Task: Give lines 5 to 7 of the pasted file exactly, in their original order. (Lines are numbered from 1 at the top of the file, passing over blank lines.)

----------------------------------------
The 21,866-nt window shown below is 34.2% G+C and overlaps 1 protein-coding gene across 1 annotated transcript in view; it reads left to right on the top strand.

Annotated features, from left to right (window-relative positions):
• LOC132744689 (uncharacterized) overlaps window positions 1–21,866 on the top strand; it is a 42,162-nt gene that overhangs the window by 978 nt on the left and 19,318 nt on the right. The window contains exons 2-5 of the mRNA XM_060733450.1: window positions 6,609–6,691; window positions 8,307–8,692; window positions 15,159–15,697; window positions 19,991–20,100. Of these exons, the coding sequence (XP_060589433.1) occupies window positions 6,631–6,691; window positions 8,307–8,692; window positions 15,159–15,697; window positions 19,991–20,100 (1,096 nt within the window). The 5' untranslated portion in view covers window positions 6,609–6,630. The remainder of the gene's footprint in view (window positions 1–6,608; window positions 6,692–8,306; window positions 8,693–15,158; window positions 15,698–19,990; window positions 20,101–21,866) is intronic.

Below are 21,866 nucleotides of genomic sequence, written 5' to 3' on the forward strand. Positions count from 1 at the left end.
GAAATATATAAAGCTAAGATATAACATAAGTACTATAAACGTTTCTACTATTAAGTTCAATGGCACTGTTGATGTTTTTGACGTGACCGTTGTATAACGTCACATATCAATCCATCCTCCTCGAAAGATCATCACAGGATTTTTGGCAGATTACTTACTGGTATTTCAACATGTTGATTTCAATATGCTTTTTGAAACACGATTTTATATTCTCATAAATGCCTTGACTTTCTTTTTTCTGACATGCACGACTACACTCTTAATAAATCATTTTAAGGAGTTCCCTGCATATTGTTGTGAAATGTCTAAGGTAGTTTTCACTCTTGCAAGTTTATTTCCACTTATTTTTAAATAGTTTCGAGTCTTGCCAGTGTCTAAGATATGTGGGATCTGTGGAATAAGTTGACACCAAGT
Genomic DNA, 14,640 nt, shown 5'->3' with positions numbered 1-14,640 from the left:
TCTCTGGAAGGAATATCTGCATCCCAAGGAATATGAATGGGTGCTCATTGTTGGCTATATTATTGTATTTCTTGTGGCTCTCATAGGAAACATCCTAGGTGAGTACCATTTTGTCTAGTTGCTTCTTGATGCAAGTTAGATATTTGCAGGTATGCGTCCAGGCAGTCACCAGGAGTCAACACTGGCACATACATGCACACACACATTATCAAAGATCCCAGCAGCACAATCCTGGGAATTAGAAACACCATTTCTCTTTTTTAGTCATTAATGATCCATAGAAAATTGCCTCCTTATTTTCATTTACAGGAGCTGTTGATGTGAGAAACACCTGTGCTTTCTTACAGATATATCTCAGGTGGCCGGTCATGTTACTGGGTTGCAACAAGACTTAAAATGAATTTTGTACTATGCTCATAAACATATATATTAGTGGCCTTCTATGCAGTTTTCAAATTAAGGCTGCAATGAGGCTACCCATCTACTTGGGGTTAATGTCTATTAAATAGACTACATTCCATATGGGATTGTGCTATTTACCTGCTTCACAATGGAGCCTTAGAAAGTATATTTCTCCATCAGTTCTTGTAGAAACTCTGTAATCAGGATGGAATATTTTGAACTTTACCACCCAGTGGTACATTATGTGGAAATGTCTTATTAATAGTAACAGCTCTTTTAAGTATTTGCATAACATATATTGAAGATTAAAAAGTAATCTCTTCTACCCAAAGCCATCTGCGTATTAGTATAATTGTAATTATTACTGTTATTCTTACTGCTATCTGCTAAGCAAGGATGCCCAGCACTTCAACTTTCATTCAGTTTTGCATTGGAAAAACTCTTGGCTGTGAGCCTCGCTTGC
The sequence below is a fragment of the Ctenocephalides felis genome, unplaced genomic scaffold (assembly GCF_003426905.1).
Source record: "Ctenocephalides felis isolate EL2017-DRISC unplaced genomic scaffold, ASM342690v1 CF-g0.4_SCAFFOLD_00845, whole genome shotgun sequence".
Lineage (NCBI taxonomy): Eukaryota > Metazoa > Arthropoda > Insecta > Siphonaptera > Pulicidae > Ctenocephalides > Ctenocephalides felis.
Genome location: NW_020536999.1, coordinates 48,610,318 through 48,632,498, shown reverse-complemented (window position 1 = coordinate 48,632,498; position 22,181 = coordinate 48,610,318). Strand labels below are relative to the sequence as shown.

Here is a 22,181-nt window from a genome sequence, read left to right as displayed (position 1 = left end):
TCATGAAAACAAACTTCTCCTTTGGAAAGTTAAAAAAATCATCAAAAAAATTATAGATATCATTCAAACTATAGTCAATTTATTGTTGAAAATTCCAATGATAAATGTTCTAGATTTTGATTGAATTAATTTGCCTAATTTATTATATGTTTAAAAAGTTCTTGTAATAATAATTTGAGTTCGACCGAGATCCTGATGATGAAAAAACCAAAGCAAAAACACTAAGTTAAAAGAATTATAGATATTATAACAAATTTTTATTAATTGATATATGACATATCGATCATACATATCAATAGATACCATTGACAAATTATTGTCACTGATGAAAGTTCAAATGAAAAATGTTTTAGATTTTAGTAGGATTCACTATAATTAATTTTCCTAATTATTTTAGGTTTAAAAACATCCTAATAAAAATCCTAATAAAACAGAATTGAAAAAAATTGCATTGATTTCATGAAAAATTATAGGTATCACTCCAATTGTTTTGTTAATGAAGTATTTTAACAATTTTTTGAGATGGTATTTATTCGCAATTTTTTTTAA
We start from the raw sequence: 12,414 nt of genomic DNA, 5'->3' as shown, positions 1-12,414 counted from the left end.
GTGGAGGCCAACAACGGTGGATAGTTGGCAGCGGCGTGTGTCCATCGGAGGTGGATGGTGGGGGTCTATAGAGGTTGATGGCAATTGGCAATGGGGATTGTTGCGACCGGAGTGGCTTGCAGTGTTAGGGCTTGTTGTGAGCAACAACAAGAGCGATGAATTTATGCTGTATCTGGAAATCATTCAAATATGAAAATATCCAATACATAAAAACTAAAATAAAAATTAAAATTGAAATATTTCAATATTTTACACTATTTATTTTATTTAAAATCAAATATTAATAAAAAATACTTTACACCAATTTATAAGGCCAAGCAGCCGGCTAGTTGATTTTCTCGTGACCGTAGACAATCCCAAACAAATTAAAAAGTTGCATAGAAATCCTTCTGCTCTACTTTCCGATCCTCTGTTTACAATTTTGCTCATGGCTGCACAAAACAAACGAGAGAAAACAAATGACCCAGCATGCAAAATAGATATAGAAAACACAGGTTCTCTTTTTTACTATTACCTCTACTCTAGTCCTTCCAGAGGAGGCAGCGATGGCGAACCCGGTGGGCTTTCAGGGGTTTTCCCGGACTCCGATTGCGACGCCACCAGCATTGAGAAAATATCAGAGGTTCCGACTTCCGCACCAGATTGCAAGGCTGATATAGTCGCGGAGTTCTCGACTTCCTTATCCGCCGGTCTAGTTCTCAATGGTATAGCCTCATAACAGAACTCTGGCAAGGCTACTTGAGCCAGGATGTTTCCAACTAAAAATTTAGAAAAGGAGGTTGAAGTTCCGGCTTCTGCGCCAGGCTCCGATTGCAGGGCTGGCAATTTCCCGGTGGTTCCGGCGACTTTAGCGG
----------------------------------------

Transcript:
GAAATATATAAAGCTAAGATATAACATAAGTACTATAAACGTTTCTACTATTAAGTTCAATGGCACTGTTGATGTTTTTGACGTGACCGTTGTATAACGTCACATATCAATCCATCCTCCTCGAAAGATCATCACAGGATTTTTGGCAGATTACTTACTGGTATTTCAACATGTTGATTTCAATATGCTTTTTGAAACACGATTTTATATTCTCATAAATGCCTTGACTTTCTTTTTTCTGACATGCACGACTACACTCTTAATAAATCATTTTAAGGAGTTCCCTGCATATTGTTGTGAAATGTCTAAGGTAGTTTTCACTCTTGCAAGTTTATTTCCACTTATTTTTAAATAGTTTCGAGTCTTGCCAGTGTCTAAGATATGTGGGATCTGTGGAATAAGTTGACACCAAGT
Genomic DNA, 14,640 nt, shown 5'->3' with positions numbered 1-14,640 from the left:
TCTCTGGAAGGAATATCTGCATCCCAAGGAATATGAATGGGTGCTCATTGTTGGCTATATTATTGTATTTCTTGTGGCTCTCATAGGAAACATCCTAGGTGAGTACCATTTTGTCTAGTTGCTTCTTGATGCAAGTTAGATATTTGCAGGTATGCGTCCAGGCAGTCACCAGGAGTCAACACTGGCACATACATGCACACACACATTATCAAAGATCCCAGCAGCACAATCCTGGGAATTAGAAACACCATTTCTCTTTTTTAGTCATTAATGATCCATAGAAAATTGCCTCCTTATTTTCATTTACAGGAGCTGTTGATGTGAGAAACACCTGTGCTTTCTTACAGATATATCTCAGGTGGCCGGTCATGTTACTGGGTTGCAACAAGACTTAAAATGAATTTTGTACTATGCTCATAAACATATATATTAGTGGCCTTCTATGCAGTTTTCAAATTAAGGCTGCAATGAGGCTACCCATCTACTTGGGGTTAATGTCTATTAAATAGACTACATTCCATATGGGATTGTGCTATTTACCTGCTTCACAATGGAGCCTTAGAAAGTATATTTCTCCATCAGTTCTTGTAGAAACTCTGTAATCAGGATGGAATATTTTGAACTTTACCACCCAGTGGTACATTATGTGGAAATGTCTTATTAATAGTAACAGCTCTTTTAAGTATTTGCATAACATATATTGAAGATTAAAAAGTAATCTCTTCTACCCAAAGCCATCTGCGTATTAGTATAATTGTAATTATTACTGTTATTCTTACTGCTATCTGCTAAGCAAGGATGCCCAGCACTTCAACTTTCATTCAGTTTTGCATTGGAAAAACTCTTGGCTGTGAGCCTCGCTTGC